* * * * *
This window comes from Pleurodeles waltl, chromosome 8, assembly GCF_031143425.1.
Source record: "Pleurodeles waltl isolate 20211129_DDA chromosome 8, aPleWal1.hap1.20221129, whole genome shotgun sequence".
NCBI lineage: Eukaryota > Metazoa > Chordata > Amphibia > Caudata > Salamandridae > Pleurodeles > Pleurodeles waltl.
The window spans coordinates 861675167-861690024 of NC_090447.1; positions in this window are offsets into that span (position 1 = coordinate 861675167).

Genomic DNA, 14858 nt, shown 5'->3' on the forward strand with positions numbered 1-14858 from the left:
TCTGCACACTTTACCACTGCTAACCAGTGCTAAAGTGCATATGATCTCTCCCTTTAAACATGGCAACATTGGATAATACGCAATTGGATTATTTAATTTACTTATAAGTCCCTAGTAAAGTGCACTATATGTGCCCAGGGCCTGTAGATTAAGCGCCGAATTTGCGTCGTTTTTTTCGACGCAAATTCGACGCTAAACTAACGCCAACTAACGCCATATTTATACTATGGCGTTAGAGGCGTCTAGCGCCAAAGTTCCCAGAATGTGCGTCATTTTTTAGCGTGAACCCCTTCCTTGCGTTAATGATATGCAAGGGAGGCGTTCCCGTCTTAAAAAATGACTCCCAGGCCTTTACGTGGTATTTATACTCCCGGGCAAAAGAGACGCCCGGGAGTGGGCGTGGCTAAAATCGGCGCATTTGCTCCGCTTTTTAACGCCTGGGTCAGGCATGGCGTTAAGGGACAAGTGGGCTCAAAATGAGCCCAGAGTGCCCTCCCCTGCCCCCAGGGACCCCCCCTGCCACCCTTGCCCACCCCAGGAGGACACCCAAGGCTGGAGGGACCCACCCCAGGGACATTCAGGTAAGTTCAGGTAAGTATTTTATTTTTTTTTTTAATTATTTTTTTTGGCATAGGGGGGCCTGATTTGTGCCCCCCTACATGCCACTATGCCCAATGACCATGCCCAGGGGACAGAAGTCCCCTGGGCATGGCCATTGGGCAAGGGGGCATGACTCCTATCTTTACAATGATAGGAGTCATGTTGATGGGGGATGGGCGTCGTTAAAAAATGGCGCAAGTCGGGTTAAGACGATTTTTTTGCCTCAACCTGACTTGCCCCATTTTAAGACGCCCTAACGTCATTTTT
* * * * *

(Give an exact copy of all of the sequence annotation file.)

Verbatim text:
This window comes from Pleurodeles waltl, chromosome 8, assembly GCF_031143425.1.
Source record: "Pleurodeles waltl isolate 20211129_DDA chromosome 8, aPleWal1.hap1.20221129, whole genome shotgun sequence".
NCBI lineage: Eukaryota > Metazoa > Chordata > Amphibia > Caudata > Salamandridae > Pleurodeles > Pleurodeles waltl.
The window spans coordinates 861675167-861690024 of NC_090447.1; positions in this window are offsets into that span (position 1 = coordinate 861675167).

Genomic DNA, 14858 nt, shown 5'->3' on the forward strand with positions numbered 1-14858 from the left:
TCTGCACACTTTACCACTGCTAACCAGTGCTAAAGTGCATATGATCTCTCCCTTTAAACATGGCAACATTGGATAATACGCAATTGGATTATTTAATTTACTTATAAGTCCCTAGTAAAGTGCACTATATGTGCCCAGGGCCTGTAGATTAAGCGCCGAATTTGCGTCGTTTTTTTCGACGCAAATTCGACGCTAAACTAACGCCAACTAACGCCATATTTATACTATGGCGTTAGAGGCGTCTAGCGCCAAAGTTCCCAGAATGTGCGTCATTTTTTAGCGTGAACCCCTTCCTTGCGTTAATGATATGCAAGGGAGGCGTTCCCGTCTTAAAAAATGACTCCCAGGCCTTTACGTGGTATTTATACTCCCGGGCAAAAGAGACGCCCGGGAGTGGGCGTGGCTAAAATCGGCGCATTTGCTCCGCTTTTTAACGCCTGGGTCAGGCATGGCGTTAAGGGACAAGTGGGCTCAAAATGAGCCCAGAGTGCCCTCCCCTGCCCCCAGGGACCCCCCCTGCCACCCTTGCCCACCCCAGGAGGACACCCAAGGCTGGAGGGACCCACCCCAGGGACATTCAGGTAAGTTCAGGTAAGTATTTTATTTTTTTTTTTAATTATTTTTTTTGGCATAGGGGGGCCTGATTTGTGCCCCCCTACATGCCACTATGCCCAATGACCATGCCCAGGGGACAGAAGTCCCCTGGGCATGGCCATTGGGCAAGGGGGCATGACTCCTATCTTTACAATGATAGGAGTCATGTTGATGGGGGATGGGCGTCGTTAAAAAATGGCGCAAGTCGGGTTAAGACGATTTTTTTGCCTCAACCTGACTTGCCCCATTTTAAGACGCCCTAACGTCATTTTT